28. Heyden EL, Wimalawansa SJ (2018) Vitamin D: Effects on human reproduction, pregnancy, and fetal well-being. J Steroid Biochem Mol Biol 180:41–50

    Article  CAS  PubMed  Google Scholar 

  29. Magnusson C, Kosidou K, Dalman C, Lundberg M, Lee BK, Rai D et al (2016) Maternal vitamin D deficiency and the risk of autism spectrum disorders: population-based study. BJPsych Open 2(2):170–172

    Article  PubMed  PubMed Central  Google Scholar 

  30. Karras SN, Wagner CL, Castracane VD (2018) Understanding vitamin D metabolism in pregnancy: from physiology to pathophysiology and clinical outcomes. Metabolism 86:112–123.

    Article  CAS  PubMed  Google Scholar 

  31. Mak A (2018) The impact of vitamin D on the immunopathophysiology, disease activity, and extra-musculoskeletal manifestations of systemic lupus erythematosus. Int J Mol Sci 19:2355.

    Article  PubMed  PubMed Central  Google Scholar 

  32. Trifonova EA, Klimenko AI, Mustafin ZS, Lashin SA, Kochetov AV (2019) The mTOR signaling pathway activity and vitamin D availability control the expression of most autism predisposition genes. Int J Mol Sci 20:6332.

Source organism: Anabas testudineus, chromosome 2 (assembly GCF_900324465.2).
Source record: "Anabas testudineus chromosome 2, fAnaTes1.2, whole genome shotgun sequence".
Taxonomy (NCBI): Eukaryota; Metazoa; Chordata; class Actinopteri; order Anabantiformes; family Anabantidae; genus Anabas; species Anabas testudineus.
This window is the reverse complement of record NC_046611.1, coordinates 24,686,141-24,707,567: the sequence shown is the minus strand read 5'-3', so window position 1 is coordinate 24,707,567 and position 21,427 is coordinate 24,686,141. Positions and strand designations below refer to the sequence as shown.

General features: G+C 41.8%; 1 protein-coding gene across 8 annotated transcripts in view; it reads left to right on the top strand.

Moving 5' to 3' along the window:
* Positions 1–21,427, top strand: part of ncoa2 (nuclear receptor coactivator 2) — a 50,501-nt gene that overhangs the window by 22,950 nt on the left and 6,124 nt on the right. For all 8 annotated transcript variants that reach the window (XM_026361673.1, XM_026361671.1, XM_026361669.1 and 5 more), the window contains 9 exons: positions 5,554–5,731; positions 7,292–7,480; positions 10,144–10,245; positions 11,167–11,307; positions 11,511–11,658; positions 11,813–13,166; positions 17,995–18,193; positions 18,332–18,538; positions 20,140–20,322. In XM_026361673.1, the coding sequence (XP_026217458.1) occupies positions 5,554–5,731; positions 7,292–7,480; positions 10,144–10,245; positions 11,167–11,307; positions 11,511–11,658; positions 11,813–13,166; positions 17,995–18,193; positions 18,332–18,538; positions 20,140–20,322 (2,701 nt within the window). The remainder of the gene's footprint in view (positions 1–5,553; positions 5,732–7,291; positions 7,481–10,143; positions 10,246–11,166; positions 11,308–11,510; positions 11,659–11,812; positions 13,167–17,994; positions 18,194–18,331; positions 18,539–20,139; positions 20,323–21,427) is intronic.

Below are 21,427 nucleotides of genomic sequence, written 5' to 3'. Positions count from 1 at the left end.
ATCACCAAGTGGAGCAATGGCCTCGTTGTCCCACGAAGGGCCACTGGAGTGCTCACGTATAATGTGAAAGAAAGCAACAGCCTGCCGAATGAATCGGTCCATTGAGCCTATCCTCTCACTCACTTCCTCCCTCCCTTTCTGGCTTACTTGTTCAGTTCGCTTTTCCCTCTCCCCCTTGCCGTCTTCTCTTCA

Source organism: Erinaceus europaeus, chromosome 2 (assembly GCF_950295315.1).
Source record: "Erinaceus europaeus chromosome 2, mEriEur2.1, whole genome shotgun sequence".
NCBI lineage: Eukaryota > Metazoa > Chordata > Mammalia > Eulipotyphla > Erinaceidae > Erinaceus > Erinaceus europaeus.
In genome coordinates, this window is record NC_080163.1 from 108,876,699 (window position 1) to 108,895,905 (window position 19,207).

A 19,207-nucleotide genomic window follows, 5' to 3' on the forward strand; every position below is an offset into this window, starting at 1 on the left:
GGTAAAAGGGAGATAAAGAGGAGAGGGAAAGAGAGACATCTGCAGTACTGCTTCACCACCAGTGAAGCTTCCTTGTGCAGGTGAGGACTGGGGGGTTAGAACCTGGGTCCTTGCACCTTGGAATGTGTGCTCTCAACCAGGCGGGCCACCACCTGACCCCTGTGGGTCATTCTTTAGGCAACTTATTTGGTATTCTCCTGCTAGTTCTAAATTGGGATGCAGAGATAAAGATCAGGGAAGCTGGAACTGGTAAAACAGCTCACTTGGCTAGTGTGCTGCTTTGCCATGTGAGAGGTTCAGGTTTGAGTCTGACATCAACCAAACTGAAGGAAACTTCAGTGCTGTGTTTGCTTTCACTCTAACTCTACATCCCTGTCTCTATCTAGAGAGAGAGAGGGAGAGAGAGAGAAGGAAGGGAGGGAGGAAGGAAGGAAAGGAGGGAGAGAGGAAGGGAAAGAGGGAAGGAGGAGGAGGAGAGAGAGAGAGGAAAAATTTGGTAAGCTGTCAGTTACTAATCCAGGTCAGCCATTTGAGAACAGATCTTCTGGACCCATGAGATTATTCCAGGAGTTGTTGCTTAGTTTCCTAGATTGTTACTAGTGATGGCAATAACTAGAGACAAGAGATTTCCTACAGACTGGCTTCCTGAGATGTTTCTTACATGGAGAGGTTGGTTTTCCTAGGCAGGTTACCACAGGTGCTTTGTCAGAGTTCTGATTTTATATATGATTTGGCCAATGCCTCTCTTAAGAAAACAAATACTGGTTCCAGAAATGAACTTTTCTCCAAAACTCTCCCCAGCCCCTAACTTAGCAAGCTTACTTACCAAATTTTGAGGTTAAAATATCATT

Article  CAS  PubMed  PubMed Central  Google Scholar 

  33. Undang D, Sitaresmi M, Naning R (2021) Hypovitaminosis D as a risk factor for severe autism spectrum disorder. Paediatr Indones 61(2):82–88.

    Article  Google Scholar 

Download references


Not applicable.

Code availability (software application or custom code)

Not applicable.

Study design

An observational cross-sectional with an analytic component study was carried out to ascertain whether vitamin D deficiency is a common finding in ASD children and whether such deficiency is related to ASD severity and language age.